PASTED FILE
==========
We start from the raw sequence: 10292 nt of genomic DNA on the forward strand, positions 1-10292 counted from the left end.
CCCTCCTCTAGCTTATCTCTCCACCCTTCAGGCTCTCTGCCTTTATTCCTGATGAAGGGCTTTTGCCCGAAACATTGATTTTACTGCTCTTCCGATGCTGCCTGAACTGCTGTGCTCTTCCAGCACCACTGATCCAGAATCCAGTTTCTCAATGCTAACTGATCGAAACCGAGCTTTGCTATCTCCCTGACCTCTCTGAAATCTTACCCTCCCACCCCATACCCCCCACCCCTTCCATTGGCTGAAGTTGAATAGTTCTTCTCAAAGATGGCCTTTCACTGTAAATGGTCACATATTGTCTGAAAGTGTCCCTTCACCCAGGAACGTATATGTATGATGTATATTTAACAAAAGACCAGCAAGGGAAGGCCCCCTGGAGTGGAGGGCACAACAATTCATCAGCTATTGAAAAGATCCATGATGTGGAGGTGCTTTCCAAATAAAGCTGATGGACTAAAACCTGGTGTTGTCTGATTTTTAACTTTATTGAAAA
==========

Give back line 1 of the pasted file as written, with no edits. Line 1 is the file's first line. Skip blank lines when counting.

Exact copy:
We start from the raw sequence: 10292 nt of genomic DNA on the forward strand, positions 1-10292 counted from the left end.